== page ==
Types of dynamic personal network research (networks as dependent variables) Feld et. al. (2007), Field Methods 19, 218-236: Level of analysis Type of change Existence of tiesNature of ties that exist A tieType 1 Type 2 A personal network Type 3Type 4
Types of dynamic personal network research Feld et. al. (2007), Field Methods 19, 218-236: Level of analysis Type of change Existence of tiesNature of ties that exist A tieWhich ties come and go Type 2 A personal network Type 3Type 4
Types of dynamic personal network research Feld et. al. (2007), Field Methods 19, 218-236: Level of analysis Type of change Existence of tiesNature of ties that exist A tieType 1How characteristics of ties change A personal network Type 3Type 4
Types of dynamic personal network research Feld et. al. (2007), Field Methods 19, 218-236: Level of analysis Type of change Existence of tiesNature of ties that exist A tieType 1Type 2............... A personal network Expansion and contraction of networks Type 4
Types of dynamic personal network research Feld et. al. (2007), Field Methods 19, 218-236: Level of analysis Type of change Existence of tiesNature of ties that exist A tieType 1Type 2............... A personal network Type 3Change in overall characteristics of the networks
Types of dynamic personal network research Feld et. al. (2007), Field Methods 19, 218-236: Level of analysis Type of change Existence of tiesNature of ties that exist A tieWhich ties come and go How characteristics of tie change A personal network Expansion and contraction of networks Change in the overall characteristics of the networks
Illustration: The case of migrants in Spain Migrants in Catalonia (Barcelona, Vic, Girona). We collected information about the personal networks of about 300 migrants (in 2004-2005). Sample of 90 individuals for the second wave (1,5 - 2 years later on average). Questionnaire at t2 identical to t1, but supplemented with queries about the changes, such as about alters who disappeared from the network For the present illustration, we are focusing on Argentinean migrants only (part of the interviews N=22).
Type 1: Persistence of ties with alters across time Dependent variable: whether a tie persists or not to a subsequent time (dichotomous) Explanatory variables: characteristics of ego, alter, the ego-alter pair, and the situation, especially in combination with the initial characteristics of the relationship Type of analysis: Logistic multilevel analysis
Illustration type 1: The case of migrants in Spain Cases: 900 alters nested within 20 respondents Descriptive: How persistent are ties over time? 53% of these alters were again nominated in Wave 2 (N = 473), whereas 47% of the nominations was not repeated (N = 427). Explanatory: What predicts the persistence of ties over time? Logistic multilevel analysis (see Table 1)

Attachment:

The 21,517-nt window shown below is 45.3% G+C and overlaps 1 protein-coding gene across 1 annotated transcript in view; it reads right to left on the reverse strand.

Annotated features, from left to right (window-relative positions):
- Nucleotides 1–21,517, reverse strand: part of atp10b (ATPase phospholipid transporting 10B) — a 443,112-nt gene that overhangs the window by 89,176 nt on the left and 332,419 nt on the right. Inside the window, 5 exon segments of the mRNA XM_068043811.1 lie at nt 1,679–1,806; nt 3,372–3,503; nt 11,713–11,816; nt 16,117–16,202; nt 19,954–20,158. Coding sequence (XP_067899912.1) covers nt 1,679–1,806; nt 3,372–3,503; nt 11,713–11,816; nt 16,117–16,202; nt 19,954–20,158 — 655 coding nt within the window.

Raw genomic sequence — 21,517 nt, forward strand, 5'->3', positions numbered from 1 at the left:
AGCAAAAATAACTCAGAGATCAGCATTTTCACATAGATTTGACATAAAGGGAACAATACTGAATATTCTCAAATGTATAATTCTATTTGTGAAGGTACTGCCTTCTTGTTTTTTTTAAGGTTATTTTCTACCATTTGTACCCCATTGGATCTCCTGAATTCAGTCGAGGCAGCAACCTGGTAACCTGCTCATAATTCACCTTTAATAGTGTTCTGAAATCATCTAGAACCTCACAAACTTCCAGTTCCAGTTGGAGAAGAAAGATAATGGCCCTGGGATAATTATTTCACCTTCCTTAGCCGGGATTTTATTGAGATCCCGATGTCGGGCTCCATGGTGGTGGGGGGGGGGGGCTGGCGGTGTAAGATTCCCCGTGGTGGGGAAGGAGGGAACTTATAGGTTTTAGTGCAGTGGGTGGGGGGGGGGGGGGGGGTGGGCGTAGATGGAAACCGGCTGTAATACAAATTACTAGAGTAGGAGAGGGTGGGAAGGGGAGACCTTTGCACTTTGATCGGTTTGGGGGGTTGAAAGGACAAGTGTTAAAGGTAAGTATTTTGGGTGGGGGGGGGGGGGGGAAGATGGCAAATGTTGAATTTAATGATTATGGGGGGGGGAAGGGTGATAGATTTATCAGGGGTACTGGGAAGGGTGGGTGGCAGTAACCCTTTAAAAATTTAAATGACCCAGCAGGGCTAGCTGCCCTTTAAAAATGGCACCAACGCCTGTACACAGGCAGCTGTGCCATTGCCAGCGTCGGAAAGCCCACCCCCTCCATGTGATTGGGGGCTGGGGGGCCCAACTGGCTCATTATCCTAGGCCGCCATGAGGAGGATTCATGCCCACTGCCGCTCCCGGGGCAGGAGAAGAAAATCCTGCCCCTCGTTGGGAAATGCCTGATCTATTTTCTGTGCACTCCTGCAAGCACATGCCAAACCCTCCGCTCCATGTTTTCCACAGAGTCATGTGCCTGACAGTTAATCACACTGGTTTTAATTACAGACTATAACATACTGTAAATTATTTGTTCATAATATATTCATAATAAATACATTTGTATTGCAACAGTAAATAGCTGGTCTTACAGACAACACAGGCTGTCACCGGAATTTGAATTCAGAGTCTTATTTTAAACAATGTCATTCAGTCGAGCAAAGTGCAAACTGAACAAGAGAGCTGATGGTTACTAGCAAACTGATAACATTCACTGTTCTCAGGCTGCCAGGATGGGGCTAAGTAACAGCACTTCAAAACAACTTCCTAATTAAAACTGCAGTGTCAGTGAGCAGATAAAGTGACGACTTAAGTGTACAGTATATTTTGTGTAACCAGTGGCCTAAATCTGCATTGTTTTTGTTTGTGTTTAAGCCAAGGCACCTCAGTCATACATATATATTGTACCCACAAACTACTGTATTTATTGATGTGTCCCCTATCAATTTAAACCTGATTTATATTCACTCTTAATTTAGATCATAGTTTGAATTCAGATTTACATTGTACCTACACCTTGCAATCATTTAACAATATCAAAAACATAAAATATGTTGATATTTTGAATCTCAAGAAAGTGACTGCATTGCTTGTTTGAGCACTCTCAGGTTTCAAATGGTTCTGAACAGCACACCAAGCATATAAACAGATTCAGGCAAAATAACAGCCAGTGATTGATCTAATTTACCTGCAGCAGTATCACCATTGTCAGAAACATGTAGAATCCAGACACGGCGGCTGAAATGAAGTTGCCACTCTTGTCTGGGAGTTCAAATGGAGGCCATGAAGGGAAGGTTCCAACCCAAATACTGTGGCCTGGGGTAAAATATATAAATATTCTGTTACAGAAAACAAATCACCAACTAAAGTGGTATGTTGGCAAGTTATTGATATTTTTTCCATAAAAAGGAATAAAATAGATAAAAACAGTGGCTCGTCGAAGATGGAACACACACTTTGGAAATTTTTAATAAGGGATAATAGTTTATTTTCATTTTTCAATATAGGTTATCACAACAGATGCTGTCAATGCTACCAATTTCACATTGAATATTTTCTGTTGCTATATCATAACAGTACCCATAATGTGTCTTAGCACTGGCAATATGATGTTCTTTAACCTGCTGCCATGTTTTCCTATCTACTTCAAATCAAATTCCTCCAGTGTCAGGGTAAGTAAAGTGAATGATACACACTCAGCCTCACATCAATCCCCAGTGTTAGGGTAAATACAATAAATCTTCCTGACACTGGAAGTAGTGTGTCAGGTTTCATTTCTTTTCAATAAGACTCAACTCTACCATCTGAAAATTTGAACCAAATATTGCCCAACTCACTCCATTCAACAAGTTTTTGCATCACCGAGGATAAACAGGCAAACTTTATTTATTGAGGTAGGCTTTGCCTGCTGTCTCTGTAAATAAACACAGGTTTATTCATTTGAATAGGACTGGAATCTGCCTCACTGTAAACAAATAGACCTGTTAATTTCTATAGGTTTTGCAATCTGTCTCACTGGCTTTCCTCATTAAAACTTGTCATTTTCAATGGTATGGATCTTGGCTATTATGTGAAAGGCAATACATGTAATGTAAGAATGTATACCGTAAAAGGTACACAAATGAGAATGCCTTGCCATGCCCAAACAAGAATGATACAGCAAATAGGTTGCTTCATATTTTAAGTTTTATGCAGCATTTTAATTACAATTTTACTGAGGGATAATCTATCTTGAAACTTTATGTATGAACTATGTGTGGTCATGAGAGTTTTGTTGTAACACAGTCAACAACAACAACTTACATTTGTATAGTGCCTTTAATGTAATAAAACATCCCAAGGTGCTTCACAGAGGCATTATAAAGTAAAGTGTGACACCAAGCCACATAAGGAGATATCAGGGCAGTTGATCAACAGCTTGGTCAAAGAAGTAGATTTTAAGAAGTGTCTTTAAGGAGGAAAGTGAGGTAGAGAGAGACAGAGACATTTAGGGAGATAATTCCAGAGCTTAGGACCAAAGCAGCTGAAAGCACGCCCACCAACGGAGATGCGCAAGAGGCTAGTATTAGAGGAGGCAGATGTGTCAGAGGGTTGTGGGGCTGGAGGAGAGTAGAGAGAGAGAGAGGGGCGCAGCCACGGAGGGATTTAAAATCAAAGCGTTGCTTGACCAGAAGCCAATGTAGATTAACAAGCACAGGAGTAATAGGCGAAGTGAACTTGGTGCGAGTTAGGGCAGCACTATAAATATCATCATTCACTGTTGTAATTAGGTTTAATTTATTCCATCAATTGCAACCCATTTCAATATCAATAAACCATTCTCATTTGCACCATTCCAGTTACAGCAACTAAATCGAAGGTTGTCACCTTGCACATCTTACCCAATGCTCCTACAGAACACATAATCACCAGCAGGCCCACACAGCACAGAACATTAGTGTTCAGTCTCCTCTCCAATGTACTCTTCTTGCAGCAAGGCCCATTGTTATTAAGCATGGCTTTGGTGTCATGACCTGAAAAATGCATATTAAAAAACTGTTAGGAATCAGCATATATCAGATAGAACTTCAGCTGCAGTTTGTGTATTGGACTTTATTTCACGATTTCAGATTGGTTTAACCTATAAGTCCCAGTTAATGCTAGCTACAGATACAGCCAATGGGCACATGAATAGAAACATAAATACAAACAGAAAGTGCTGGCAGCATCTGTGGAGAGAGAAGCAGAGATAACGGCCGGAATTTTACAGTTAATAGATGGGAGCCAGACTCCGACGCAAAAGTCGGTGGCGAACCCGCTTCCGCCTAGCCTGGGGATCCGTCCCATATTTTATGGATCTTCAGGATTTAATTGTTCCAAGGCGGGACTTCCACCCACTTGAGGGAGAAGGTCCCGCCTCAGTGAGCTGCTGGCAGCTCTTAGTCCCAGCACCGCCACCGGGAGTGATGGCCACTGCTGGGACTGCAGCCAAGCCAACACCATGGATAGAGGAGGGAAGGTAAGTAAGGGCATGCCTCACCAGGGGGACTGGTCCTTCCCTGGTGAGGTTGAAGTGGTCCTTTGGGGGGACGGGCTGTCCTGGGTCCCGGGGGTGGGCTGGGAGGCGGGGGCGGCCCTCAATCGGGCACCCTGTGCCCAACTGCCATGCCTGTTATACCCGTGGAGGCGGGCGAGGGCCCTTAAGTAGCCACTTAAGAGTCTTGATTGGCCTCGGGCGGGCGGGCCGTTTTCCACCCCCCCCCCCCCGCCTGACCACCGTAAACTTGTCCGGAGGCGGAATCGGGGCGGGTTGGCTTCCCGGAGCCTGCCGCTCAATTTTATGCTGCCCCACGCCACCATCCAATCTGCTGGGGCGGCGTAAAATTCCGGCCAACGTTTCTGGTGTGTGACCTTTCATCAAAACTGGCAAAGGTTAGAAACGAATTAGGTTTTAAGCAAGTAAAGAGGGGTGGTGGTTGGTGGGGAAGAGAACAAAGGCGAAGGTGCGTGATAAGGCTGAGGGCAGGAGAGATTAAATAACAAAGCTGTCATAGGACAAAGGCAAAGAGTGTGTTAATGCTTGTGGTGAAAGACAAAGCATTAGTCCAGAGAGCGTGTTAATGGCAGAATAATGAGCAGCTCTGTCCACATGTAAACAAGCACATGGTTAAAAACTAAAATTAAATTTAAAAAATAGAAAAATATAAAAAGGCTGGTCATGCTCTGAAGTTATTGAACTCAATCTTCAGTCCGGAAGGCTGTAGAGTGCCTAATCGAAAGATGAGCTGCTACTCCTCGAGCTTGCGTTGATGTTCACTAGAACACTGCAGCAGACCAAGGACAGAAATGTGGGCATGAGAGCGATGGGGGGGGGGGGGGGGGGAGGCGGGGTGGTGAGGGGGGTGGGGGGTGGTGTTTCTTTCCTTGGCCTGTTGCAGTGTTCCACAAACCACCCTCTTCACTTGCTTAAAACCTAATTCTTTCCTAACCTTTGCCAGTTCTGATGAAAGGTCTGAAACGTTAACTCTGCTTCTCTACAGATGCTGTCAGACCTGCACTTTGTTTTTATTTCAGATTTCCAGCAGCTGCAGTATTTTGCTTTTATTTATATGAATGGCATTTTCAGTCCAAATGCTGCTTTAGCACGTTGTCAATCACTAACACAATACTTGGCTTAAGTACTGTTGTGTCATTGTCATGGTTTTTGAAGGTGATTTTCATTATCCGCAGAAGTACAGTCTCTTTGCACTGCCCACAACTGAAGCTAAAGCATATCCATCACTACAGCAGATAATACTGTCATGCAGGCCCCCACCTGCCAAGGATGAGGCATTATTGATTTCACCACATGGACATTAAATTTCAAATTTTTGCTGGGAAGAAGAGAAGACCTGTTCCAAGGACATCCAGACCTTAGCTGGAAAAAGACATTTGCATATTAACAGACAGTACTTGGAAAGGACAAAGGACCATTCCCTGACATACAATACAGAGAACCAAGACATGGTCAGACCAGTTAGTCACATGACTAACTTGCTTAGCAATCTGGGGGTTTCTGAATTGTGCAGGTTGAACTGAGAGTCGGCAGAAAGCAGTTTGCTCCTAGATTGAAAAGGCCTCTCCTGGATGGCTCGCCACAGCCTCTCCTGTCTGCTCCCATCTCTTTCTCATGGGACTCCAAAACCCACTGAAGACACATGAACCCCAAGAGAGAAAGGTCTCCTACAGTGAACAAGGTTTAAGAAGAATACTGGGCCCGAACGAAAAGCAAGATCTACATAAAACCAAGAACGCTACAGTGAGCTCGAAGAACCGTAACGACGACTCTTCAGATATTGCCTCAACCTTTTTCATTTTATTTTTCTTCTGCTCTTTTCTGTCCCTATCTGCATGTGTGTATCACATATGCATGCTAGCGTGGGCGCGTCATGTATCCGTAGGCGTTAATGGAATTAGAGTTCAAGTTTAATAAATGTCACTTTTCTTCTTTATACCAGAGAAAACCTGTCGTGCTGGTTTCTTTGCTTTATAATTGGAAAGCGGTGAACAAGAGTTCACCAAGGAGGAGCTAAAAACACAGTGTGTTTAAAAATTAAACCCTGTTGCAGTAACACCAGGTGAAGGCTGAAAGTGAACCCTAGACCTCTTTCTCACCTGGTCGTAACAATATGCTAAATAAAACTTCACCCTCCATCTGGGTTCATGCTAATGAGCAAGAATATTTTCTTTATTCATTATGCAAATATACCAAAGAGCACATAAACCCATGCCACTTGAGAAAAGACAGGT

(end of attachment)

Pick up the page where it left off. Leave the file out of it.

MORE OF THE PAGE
Table 1. Regression coefficients and standard errors (between brackets) of the logistic multilevel regression model predicting persistence of ties (N = 900). PredictorPersistence of ties Model 1Model 2 Constant 0.315 (0.706)-1.550 (.591) Characteristics ego Age-0.005 (0.019) Sex (i.e., ego is a man)-0.396 (0.238) Never married-0.212 (0.283) Years of residence 0.053 (0.098) 0.208 (0.121) Characteristics alter / ego-alter pair Frequency of contact 0.341 (0.053)* Closeness 0.519 (0.082)* Time alter and ego know each other 0.074 (0.035)* Same sex 0.098 (0.156) Alter is a family member 0.815 (0.229)* Alter is Spanish 1.511 (0.619)* Interact. Spanish × years of residence-0.406 (0.154)*
Additionally: Differences between dissolved and new ties Are the new ties qualitatively better than the broken ones? Alters newly nominated in Wave 2 were somewhat frequently contacted (3.2 versus 2.8 on frequency of contact scale, t = 5.32, df = 888, p <.001), and somewhat closer (2.9 versus 2.4 on closeness, t = 3.70, df = 888, p <.001) than the alters who were not nominated again in Wave 2. Furthermore, new relations were somewhat more often family members (18%) than relations that were broken (12%; χ 2 = 6.03, df = 1, p <.05). Involution?
Type 2: Changes in characteristics of persistent ties across time Dependent variable: change in some characteristic of the relationship (e.g., change in strength of tie) Explanatory variables: characteristics of ego, alter, the ego-alter pair, and the situation, especially in combination with the initial characteristics of the relationship Type of analysis: Multilevel analysis
Illustration Type 2: The case of migrants in Spain Cases: 473 persistent ties Descriptive: There was a fair amount of change in frequency of contact (Mt1 = 3.50, Mt2 = 2.94; t = 8.231, df = 472, p <.05) and less change in closeness in stable ties (Mt1 = 3.68, Mt2 = 3.87; t = -4.065, df = 472, p <.05) Explanatory: Multilevel analysis (see Table 2).
Table 2. Regression coefficients and standard errors (between brackets) of the multilevel regression model predicting changes in frequency of contact and closeness in stable ties (N = 473). Predictor Amount of change in frequency of contact Amount of change in closeness Constant-.081 (.599)1.249 (.359) Characteristics ego Age.034 (.008)*-.002 (.009) Sex (i.e., ego is a man).306 (.109)*.151 (.118) Never married.371 (.116)*-.103 (.135) Years of residence-.144 (.041)* -.084 (.047) Characteristics alter / ego-alter pair Time alter and ego know each other -.043 (.019)*-.022 (.013) Same sex-.050 (.103)-.118 (.071) Alter is a family member-.220 (.125) -.103 (.087) Alter is Spanish -.004 (.139).063 (.099) * p <.05
Type 3: Changes in the size of the network across time Dependent variable: change in number of ties in the personal network Explanatory variables: characteristics of ego, of the set of alters, and the situation, especially in combination with the initial characteristics of the network Type of analysis: Regression analysis